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What do we want? Charting the rise and fall of protest in Australia

Clive Hamilton, Charles Sturt University

In 1965, when a few hundred anti-Vietnam War protesters in Sydney, Melbourne and Canberra staged Australia’s first ever sit-down demonstrations, the authorities were apoplectic. How dare these agitators block the traffic and defy authority?

At the 1970 Vietnam Moratorium rallies around Australia, 200,000 marched against the war. Even the police were afraid. It was seen as a turning point in our history. The game was up. Our troops would have to be withdrawn from Vietnam, and across the nation people came to believe that taking to the streets could change the world.

In 2003, when the government under John Howard deployed troops to fight in Iraq, 600,000 Australians marched in protest. It was a number never approached before and in all likelihood will never be exceeded. But despite their massive size, the protests were simply ignored.

Many of those who had joined the rallies became disillusioned. In Australia and other places where similar protests proved futile, demonstrators could no longer believe that marching in the streets could make a difference.

Today protests have become a commonplace, even banal, part of political life. Back then the tabloids screamed “Mob rule!” and so did the politicians. So debased has the act of protest become that in response to the mining tax in 2010 Australia’s then second-richest person, Gina Rinehart, could mount a flatbed truck and bellow “axe the tax” to an assembly of well-dressed company employees sent along for the cameras.

For those whose understanding of the act of protest was formed in the decades when every demonstration was greeted by the authorities as a threat to the stability of the social order, the protests of some of Australia’s richest left a sick feeling. What had happened since the glory days of protest in the 1960s and 1970s?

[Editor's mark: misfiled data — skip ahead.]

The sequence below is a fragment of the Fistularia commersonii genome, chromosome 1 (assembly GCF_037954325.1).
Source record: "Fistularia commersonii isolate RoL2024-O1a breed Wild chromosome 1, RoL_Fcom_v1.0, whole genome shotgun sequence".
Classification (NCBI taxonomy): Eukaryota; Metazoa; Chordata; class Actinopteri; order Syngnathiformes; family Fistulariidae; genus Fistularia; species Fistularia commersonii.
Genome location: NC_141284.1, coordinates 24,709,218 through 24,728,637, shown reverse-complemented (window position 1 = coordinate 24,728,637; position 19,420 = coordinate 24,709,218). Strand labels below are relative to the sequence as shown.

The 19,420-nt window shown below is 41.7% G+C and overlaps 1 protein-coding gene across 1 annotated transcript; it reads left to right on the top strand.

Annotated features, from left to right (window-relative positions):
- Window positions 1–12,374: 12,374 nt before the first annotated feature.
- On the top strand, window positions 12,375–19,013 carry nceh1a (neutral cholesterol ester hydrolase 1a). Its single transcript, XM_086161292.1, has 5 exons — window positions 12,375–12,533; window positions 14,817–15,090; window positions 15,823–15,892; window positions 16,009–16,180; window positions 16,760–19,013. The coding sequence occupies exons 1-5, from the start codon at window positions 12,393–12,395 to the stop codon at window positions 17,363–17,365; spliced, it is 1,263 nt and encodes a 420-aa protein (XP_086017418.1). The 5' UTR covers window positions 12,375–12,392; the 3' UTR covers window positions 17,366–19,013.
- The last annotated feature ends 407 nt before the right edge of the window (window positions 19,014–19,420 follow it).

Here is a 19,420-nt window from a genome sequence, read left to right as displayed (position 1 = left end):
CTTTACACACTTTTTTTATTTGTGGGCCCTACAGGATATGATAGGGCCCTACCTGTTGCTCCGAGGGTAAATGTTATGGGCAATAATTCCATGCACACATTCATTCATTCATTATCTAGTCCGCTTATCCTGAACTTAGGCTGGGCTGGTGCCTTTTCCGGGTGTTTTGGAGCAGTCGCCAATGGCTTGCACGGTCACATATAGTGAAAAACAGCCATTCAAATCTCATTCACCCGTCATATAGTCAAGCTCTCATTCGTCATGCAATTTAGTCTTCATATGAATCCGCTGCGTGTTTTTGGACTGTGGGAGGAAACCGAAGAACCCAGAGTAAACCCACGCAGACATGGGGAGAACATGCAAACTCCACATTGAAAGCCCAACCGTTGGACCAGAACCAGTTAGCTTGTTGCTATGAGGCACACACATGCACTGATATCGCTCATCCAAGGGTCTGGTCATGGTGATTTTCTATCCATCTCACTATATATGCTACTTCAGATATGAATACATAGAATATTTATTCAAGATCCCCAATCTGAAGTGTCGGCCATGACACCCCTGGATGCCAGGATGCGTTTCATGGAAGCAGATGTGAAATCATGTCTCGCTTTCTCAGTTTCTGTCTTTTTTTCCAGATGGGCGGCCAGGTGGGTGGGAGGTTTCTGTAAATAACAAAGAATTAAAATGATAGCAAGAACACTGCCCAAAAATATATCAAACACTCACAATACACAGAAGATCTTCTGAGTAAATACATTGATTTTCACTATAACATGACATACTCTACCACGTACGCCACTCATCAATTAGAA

Australia’s Vietnam War protests.
National Library of Australia

Old left, new left

This is just one of the conundrums I came up against while writing my new book, What Do We Want? The story of protest in Australia, commissioned and published by the National Library of Australia as part of its program of making better use of its rich archives of photos and images.

When we think about the story of protest in Australia we are naturally drawn to the upheavals of the late 1960s and 1970s because it was then that powerful waves of dissent broke over Australia. Australians who entered the 1960s feeling comfortable and relaxed soon discovered they were sitting on a volcano.

Compared to the worldview of the Old Left, the new social movements – for peace, women’s liberation, gay rights and Aboriginal justice – understood power and oppression in new and more complex ways. The New Left that grew out of these protest movements focused less on economic inequality and exploitation, and more on forms of oppression embedded in social structures and the broader culture. The target was conservatism rather than capitalism.